From fried eggs to stuffed quail; from John Travolta’s to Coleridge’s Xanadu; from pop culture to high art, “The Trip” takes us in a journey that includes first class food, wine, conversation and a meditation on the nature of the artist as a middle age man. The film directed by Michael Winterbottom is an edited version of a six part series done for the BBC. Starring Rob Brydon and Steve Coogan as versions of themselves, the dialogue is largely improvised by the comedians.
Coogan and Brydon embark on a culinary expedition of Northern England on assignment for the UK’s Observer. Supposedly, Coogan accepted the job with the idea of doing the trip with his foodie girlfriend, but having split, he asks Brydon to join him at the last minute. Their relationship is testy and punctured by rivalry and competitive banter.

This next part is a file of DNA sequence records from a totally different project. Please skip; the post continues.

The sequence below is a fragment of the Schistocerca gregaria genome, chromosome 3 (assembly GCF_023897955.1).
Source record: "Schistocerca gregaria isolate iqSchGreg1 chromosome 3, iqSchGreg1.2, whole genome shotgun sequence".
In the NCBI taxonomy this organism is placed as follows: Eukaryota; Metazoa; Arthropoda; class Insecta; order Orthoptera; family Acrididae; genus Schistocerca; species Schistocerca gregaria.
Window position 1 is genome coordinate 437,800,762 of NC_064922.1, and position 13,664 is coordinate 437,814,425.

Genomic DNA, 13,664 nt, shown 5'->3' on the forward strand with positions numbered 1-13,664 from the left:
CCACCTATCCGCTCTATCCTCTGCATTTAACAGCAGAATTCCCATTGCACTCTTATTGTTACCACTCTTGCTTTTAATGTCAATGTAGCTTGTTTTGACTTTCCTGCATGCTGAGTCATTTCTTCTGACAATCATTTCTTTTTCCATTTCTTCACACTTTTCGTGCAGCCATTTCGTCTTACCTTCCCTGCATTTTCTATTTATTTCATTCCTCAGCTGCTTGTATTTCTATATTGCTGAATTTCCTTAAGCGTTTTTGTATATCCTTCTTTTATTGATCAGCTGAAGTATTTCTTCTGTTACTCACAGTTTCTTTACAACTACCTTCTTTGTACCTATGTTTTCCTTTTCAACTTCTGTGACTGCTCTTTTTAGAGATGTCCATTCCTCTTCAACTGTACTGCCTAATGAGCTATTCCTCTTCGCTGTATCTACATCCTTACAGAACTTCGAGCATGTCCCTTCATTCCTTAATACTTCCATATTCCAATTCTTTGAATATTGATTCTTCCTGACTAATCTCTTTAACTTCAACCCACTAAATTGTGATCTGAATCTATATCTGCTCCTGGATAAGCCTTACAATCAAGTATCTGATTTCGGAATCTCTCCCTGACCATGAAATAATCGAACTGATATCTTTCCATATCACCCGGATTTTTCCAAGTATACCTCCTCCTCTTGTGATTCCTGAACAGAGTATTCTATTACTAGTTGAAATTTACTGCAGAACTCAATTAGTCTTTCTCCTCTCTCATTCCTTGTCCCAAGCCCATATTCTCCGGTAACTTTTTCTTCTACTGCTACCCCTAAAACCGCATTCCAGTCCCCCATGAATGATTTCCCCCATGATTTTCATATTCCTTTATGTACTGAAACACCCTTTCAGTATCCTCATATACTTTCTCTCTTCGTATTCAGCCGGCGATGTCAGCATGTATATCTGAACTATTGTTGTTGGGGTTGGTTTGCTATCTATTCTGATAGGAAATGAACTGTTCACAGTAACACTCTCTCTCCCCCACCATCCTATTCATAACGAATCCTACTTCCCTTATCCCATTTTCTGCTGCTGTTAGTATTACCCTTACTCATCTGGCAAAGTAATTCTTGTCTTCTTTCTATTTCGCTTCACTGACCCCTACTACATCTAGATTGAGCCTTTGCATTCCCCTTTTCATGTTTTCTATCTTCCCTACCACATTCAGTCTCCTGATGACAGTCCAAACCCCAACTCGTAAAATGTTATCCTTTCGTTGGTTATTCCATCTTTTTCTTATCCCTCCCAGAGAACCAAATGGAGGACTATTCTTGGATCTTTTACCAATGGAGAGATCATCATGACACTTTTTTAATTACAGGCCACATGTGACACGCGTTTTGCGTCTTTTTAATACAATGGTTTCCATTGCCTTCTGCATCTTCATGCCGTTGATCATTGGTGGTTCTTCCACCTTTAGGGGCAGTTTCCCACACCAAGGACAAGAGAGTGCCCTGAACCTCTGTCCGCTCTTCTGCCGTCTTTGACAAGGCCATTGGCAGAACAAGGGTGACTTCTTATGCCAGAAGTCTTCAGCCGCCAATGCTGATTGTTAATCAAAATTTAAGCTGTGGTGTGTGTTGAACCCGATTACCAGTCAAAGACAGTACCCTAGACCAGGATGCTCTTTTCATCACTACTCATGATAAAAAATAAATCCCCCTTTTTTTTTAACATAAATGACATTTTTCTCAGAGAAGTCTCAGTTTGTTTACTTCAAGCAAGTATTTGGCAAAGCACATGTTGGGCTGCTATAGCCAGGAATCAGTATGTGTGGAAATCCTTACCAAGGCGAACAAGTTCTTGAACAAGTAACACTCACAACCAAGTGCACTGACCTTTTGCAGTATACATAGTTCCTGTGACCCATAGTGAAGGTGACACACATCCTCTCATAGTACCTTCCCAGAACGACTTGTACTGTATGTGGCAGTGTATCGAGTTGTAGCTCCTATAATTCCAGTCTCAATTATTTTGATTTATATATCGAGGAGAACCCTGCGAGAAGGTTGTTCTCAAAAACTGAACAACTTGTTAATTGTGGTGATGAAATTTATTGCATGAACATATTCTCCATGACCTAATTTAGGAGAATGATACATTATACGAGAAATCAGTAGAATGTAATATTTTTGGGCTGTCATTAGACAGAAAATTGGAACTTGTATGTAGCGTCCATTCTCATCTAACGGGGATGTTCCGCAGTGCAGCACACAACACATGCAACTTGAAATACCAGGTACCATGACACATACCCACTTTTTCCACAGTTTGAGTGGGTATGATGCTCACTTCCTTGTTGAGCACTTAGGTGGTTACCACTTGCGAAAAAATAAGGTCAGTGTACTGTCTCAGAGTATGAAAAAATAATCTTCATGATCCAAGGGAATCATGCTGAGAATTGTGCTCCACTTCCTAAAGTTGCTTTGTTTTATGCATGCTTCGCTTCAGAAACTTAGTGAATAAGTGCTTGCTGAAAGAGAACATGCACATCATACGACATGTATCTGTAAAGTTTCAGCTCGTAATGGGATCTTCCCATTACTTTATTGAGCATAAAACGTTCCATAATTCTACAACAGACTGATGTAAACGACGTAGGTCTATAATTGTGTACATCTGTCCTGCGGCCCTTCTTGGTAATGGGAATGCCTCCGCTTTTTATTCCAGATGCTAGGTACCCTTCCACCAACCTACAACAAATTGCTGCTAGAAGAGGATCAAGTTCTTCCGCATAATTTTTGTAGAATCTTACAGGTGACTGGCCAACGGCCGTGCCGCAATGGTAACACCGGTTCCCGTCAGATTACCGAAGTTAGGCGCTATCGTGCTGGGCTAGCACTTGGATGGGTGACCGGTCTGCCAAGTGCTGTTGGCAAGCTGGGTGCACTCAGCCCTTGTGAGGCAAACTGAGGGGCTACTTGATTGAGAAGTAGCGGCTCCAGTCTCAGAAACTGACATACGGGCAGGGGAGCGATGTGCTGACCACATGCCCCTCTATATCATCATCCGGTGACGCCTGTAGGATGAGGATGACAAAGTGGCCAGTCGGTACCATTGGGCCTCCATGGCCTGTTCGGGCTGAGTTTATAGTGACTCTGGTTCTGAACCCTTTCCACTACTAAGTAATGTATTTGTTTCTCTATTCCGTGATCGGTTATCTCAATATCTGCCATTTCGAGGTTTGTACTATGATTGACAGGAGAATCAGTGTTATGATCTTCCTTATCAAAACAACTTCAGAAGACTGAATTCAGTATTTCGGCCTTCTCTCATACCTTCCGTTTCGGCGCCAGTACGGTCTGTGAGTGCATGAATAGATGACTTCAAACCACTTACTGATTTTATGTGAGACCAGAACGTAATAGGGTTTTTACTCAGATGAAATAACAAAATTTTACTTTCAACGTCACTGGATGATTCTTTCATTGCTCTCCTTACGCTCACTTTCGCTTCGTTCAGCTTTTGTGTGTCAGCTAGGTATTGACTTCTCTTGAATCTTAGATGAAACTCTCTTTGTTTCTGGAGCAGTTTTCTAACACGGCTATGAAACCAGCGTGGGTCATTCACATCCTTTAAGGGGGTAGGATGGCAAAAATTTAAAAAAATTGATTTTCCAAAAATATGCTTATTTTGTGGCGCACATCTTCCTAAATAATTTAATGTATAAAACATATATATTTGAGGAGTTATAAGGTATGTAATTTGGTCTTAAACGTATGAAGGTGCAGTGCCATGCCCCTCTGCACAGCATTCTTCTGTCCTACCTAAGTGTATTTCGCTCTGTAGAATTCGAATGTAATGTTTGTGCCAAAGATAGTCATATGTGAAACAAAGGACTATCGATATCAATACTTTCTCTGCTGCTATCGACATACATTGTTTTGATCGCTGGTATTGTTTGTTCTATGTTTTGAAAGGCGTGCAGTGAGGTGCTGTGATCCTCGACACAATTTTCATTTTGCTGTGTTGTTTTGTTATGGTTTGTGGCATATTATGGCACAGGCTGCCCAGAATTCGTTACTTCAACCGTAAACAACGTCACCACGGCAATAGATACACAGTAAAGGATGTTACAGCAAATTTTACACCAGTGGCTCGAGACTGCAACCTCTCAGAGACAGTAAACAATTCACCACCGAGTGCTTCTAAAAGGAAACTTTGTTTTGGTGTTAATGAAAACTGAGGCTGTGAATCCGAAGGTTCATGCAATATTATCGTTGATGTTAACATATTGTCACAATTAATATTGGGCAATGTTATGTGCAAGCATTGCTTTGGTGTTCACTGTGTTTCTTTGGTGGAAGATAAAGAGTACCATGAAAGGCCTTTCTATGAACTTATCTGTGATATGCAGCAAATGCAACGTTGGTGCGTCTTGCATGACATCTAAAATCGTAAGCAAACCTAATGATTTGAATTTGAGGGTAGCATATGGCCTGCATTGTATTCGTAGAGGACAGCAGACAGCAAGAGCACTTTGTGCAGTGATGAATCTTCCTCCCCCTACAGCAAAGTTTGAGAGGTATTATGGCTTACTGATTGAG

Brydon is also a successful comedian in England known for his impersonations of figures that range from Anthony Hopkins, to WoodyAllen. Here is a magnificent duel on MichaelCaine’s impersonations.
The tension in the relationship between Coogan and Brydon is underlined by the two different stands that each represents in life. Brydon is the stable, levelheaded family man. Coogan, on the contrary, is the eternal adolescent, who avoids commitment, still does drugs and fools around with younger women. Just as in real life, the dialogue between the two thespians oscillates from sheer silly to a comparison between the styles of the poets and founders of the Romantic Movement,WilliamWoodsworth and Samuel Coleridge without ever becoming pretentious. Coogan and Brydon visit their houses as part of this exploration of Nothern England and reflect on their personalities. Like Brydon, Woodsworth was more of a stable family man; like Coogan, Coleridgehad a turbulent and addictive personality.
Whether more sensible or exuberant, Brydon and Coogan are excellent travel companions and “The Trip” is a delight from beginning to end.